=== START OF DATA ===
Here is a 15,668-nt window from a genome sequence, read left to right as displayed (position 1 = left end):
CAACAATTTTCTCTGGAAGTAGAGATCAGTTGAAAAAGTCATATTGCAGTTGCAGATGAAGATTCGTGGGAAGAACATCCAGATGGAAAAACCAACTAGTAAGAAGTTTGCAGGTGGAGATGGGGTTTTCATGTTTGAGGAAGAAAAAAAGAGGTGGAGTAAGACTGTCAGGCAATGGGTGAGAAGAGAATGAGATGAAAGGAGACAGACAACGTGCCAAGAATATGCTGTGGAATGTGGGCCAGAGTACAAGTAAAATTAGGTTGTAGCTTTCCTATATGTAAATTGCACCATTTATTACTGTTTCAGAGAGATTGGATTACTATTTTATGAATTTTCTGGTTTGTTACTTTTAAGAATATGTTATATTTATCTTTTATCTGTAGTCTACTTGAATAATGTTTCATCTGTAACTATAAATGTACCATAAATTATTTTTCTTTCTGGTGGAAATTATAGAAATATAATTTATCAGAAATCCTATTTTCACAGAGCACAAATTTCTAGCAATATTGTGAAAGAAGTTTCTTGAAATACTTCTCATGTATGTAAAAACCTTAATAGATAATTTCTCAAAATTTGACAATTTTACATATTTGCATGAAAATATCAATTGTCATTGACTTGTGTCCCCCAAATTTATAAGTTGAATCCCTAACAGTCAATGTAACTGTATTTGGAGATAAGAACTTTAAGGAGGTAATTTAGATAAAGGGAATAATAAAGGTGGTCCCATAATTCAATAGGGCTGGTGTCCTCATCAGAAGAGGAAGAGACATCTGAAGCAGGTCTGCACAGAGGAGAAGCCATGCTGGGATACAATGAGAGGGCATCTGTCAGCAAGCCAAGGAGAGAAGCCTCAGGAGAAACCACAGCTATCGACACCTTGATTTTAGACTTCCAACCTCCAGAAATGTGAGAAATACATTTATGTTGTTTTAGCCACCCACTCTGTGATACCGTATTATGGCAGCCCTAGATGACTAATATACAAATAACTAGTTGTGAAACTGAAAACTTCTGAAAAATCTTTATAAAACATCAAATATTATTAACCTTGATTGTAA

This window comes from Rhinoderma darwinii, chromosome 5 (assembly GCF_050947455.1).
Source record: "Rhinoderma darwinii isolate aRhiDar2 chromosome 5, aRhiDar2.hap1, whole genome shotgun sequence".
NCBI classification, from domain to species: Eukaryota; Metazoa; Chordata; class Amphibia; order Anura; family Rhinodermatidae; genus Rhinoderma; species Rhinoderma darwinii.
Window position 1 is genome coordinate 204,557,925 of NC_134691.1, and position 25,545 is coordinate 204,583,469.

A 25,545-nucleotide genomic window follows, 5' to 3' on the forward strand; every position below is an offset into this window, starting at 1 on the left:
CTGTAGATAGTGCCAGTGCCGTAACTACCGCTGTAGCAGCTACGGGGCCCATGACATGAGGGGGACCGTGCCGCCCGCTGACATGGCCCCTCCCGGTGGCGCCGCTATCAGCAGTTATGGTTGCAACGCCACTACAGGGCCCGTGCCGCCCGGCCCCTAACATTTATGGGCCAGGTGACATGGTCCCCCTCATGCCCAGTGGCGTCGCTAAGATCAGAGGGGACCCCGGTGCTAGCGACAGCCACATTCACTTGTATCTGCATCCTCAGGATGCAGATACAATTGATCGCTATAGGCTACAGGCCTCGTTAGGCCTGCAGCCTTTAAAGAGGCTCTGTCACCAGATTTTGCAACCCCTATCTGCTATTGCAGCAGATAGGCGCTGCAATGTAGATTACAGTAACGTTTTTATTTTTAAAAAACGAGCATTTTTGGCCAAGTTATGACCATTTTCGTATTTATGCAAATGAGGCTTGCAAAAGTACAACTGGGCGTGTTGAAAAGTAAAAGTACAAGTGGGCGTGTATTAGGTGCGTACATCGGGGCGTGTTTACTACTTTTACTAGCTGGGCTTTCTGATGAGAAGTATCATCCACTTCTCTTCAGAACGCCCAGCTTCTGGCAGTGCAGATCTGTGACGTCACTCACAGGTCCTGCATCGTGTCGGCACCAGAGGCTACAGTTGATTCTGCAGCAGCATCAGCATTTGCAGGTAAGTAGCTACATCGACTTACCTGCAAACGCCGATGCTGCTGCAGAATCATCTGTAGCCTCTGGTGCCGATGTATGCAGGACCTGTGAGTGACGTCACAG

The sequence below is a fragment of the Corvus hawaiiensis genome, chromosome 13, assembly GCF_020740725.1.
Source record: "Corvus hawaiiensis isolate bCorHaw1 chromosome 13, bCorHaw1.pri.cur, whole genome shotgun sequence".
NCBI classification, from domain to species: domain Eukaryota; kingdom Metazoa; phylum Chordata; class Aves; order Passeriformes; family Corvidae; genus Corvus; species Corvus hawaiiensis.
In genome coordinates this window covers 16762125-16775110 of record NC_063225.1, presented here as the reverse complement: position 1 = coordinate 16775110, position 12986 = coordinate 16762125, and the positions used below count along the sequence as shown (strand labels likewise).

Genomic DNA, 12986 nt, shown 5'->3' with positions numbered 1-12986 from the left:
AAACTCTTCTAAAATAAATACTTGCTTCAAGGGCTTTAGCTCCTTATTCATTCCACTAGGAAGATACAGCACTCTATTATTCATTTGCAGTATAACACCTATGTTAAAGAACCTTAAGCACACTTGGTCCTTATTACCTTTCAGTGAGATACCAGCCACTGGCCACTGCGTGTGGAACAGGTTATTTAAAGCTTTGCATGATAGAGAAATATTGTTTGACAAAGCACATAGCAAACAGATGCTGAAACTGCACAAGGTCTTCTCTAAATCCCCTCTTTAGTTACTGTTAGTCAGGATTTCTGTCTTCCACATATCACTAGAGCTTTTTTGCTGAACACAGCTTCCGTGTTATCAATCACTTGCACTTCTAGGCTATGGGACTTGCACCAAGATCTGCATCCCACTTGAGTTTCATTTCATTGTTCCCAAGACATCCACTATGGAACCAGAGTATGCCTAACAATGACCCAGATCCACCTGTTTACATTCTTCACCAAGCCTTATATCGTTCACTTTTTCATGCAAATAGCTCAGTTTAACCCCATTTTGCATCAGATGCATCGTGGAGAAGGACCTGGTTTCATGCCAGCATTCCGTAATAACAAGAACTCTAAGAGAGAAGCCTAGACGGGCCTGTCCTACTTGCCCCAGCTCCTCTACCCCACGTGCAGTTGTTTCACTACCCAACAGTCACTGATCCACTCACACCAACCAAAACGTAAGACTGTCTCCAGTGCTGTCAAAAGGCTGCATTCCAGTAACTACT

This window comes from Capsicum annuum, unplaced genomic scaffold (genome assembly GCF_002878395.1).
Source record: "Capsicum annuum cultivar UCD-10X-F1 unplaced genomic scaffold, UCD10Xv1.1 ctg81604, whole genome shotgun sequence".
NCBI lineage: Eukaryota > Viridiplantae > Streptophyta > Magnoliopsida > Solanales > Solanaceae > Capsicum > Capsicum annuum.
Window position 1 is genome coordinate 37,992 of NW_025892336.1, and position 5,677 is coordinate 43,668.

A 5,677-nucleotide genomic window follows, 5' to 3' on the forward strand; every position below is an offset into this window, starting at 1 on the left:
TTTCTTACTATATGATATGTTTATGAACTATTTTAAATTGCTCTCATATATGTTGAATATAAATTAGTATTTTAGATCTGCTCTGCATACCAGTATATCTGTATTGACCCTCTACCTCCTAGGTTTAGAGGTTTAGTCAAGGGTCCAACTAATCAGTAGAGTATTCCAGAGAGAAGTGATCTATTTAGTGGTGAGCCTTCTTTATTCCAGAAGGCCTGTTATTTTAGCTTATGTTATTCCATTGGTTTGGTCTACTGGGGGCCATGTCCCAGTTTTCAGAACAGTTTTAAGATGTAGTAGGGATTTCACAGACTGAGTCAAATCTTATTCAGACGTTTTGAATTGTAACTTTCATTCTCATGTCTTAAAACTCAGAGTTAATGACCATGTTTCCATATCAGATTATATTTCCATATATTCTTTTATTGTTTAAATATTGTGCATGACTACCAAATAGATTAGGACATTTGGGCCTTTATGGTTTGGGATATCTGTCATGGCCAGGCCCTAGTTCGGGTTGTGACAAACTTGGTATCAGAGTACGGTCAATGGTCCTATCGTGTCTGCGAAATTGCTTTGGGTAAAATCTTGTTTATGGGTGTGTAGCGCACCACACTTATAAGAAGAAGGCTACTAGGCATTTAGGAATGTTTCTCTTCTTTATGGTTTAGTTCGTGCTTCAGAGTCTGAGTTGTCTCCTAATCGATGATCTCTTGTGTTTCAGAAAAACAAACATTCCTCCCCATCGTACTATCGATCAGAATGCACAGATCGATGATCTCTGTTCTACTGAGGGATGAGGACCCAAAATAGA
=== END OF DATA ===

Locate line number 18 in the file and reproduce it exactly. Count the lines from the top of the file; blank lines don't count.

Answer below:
Window position 1 is genome coordinate 37,992 of NW_025892336.1, and position 5,677 is coordinate 43,668.